as the critical electric field. The loss of energy is because of the collisions of carriers called as scattering effect.

In MOSFETs when electrical field along the channel reaches a critical value the velocity of carriers

tends to saturate and the mobility degrades. The saturation velocity for electrons and holes is approximately same i.e. 107 cm/s. The critical field at which saturation occurs depends upon the doping levels and the vertical electric field applied.

Transmission Gate Logic : The transmission gate logic is used to solve the voltage drop problem of the pass transistor logic. This technique uses the complementary properties of NMOS and PMOS

transistors. i.e. NMOS devices passes a strong ‘0’ but a weak ‘1’ while PMOS transistors pass a strong

‘1’ but a weak ‘0’. The transmission gate combines the best of the two devices by placing an NMOS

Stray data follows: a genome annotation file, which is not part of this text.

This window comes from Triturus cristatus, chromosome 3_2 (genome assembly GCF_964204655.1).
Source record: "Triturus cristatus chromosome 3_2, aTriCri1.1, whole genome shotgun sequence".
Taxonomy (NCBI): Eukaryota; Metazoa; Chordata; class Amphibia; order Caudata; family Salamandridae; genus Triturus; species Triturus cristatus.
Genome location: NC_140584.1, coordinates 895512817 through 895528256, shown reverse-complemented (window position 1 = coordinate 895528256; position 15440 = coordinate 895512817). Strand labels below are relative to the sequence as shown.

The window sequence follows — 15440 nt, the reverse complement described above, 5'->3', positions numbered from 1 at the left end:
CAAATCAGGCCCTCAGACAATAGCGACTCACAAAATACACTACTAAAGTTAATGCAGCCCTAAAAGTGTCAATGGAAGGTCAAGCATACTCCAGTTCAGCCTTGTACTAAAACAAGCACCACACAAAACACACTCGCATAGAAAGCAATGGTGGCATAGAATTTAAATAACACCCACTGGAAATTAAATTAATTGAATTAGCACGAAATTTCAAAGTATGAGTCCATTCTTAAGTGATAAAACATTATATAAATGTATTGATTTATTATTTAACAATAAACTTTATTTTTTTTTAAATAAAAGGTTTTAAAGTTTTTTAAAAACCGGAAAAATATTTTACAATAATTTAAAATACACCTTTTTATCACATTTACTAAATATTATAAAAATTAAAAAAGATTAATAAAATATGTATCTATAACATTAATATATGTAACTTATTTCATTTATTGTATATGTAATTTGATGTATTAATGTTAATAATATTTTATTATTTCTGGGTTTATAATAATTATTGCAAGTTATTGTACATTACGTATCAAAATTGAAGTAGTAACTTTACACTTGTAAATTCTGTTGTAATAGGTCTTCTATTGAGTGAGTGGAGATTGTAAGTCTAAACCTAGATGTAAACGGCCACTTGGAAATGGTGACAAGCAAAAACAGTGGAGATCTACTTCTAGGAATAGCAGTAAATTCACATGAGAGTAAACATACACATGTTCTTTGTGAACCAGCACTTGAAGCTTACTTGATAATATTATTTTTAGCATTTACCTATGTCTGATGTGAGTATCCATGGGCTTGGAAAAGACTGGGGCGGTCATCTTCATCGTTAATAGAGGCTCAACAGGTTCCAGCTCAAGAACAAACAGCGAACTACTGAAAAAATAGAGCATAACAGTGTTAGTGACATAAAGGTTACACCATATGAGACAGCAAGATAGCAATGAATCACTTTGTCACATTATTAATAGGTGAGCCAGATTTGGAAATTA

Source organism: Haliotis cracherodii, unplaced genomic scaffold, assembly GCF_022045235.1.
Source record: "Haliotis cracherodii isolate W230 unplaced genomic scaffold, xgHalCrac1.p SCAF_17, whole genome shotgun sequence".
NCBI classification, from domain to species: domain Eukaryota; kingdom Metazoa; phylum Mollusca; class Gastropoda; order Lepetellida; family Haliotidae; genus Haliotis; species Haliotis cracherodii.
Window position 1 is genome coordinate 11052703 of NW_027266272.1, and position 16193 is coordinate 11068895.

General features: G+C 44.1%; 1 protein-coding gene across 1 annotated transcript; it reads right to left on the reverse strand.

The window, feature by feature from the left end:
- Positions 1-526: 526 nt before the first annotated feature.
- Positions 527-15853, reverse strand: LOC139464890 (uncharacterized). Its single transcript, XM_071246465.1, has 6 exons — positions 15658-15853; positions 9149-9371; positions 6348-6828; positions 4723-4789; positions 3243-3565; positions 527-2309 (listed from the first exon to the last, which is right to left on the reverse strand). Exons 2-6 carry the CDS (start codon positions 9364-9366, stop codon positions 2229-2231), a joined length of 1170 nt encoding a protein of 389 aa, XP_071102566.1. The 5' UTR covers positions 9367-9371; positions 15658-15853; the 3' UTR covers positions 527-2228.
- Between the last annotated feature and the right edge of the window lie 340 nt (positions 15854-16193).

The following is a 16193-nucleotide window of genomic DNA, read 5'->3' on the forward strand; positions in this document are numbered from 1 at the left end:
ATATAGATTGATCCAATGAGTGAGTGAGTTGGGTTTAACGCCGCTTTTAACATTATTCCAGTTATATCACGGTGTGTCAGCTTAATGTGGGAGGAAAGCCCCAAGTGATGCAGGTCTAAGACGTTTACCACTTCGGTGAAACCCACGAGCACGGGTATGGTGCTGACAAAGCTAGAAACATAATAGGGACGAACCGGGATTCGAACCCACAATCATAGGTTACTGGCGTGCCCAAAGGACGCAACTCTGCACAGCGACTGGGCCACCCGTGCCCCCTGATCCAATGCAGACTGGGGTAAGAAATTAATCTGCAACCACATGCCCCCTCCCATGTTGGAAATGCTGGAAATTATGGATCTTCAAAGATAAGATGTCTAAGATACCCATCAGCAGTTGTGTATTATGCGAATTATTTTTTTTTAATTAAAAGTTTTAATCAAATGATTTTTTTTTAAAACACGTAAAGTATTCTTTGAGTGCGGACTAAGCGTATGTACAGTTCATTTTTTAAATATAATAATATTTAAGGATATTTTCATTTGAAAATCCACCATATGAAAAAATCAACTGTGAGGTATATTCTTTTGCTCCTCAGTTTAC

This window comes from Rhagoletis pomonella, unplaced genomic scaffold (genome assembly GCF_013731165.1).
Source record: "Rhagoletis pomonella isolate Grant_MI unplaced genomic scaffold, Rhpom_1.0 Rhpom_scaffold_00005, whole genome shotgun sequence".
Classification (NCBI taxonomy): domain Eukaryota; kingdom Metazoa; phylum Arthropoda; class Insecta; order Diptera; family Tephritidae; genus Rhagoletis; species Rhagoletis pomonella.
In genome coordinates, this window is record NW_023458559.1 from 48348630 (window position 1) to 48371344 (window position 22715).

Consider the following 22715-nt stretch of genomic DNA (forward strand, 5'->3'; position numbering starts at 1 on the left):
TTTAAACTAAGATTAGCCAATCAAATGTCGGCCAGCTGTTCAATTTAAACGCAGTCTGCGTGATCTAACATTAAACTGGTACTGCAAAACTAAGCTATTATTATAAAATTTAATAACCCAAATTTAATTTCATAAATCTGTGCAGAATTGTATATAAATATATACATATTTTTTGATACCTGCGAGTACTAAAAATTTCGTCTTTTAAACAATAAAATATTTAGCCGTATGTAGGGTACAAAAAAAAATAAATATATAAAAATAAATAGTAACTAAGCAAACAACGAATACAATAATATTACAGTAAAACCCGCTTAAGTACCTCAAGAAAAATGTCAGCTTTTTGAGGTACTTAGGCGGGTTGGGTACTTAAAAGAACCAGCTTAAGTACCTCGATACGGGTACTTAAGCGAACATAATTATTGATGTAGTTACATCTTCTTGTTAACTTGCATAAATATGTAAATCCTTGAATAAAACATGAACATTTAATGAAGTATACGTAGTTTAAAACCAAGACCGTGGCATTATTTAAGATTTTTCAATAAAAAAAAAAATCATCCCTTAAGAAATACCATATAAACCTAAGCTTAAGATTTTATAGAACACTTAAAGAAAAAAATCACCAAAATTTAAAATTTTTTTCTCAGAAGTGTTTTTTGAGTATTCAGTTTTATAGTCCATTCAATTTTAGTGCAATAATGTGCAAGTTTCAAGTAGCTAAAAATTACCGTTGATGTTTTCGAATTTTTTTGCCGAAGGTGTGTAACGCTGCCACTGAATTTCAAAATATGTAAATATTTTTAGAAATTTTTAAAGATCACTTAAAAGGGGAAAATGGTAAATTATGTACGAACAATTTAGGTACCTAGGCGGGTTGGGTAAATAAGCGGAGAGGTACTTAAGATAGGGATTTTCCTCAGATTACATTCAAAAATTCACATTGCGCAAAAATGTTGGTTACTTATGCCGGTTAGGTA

transistor in parallel with a PMOS transistor as shown in Figure below. The control signals to the transmission gate C and ––C are complementary to each other. The

transmission gate is mainly a bi‐directional switch enabled by the gate signal ‘C’. When C = 1 both MOSFETs are ON and the signal pass through the gate i.e. A = B if C = 1. Whereas C = 0 makes the MOSFETs cut off creating an open circuit between nodes A and B.

cut off cr eating an open circuit between nodes A and B. 2 : 1 MUX

2 : 1 MUX using transmission gate :

A 2:1 multiplexer is shown in Figure below. This gate selects either input A or B on

the basis of the value of the control signal ‘C’.When control signal C is logic low

the output is equal to the input A and when control signal C is logic high the output is equal to the input B.

A 2 : 1 multiplexer can be implemented using transmission gates. Figure below